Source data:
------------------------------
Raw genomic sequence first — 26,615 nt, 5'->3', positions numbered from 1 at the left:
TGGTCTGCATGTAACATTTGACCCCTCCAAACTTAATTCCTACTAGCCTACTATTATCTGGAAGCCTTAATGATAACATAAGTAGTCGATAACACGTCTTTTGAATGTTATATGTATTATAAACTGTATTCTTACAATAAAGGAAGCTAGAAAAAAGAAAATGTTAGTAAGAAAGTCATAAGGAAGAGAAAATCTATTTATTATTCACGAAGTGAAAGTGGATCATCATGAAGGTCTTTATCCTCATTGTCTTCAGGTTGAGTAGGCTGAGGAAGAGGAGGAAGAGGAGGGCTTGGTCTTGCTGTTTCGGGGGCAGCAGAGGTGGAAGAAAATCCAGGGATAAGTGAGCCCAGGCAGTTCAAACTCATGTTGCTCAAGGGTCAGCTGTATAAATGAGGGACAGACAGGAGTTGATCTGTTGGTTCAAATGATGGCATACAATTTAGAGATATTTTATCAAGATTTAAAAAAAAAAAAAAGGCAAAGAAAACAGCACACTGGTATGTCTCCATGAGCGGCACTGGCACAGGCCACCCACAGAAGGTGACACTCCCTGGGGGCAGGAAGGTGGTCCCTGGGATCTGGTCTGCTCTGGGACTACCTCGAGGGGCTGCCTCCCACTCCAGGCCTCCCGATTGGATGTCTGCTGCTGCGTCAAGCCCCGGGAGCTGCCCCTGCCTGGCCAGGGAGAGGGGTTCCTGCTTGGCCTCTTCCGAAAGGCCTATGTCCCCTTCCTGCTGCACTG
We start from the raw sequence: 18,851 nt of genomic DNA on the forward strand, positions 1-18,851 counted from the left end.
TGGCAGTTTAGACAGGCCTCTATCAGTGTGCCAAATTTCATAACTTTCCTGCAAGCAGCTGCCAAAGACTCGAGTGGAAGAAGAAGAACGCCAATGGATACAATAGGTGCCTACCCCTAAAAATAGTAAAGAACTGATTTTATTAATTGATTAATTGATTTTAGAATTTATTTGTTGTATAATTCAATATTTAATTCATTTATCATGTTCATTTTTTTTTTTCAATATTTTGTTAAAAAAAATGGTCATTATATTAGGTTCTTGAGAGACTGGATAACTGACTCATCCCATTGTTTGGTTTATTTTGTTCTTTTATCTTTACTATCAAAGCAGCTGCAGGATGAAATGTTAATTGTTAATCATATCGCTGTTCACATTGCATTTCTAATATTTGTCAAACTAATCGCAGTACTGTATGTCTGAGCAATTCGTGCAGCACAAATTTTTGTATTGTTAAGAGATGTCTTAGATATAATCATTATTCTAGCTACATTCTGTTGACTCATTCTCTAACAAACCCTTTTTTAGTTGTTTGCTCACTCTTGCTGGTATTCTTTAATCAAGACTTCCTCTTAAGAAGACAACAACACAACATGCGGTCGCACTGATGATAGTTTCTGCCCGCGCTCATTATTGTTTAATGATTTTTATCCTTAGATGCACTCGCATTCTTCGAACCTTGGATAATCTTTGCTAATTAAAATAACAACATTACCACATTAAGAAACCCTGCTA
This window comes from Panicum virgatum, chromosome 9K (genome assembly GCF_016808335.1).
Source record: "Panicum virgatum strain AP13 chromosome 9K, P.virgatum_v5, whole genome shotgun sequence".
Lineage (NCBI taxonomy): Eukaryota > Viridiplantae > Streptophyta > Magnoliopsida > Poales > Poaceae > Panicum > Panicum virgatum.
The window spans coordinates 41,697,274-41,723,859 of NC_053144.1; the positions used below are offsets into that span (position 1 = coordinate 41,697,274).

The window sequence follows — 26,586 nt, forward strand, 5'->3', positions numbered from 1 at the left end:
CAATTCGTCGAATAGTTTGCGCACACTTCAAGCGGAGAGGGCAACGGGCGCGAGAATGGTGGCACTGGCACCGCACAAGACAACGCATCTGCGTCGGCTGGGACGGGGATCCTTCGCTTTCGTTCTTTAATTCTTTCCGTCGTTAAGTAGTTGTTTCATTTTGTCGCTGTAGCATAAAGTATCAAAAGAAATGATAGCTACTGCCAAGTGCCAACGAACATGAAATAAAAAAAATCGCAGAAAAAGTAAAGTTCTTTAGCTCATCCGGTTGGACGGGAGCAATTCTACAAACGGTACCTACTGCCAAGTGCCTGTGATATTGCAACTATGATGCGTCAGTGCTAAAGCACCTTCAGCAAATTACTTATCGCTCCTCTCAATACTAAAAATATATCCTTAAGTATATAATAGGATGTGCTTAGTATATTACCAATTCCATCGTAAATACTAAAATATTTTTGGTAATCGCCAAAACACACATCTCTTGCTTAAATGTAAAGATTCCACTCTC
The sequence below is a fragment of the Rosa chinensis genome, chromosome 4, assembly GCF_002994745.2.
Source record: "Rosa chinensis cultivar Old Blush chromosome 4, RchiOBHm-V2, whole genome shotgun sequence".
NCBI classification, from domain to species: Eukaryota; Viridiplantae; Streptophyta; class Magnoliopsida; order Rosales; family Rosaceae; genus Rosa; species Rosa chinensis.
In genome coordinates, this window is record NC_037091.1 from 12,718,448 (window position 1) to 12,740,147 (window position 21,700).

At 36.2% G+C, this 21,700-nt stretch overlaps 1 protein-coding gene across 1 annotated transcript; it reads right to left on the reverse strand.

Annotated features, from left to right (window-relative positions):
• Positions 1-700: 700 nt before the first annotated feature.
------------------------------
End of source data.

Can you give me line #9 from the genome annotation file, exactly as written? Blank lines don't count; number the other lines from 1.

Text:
The window sequence follows — 26,586 nt, forward strand, 5'->3', positions numbered from 1 at the left end: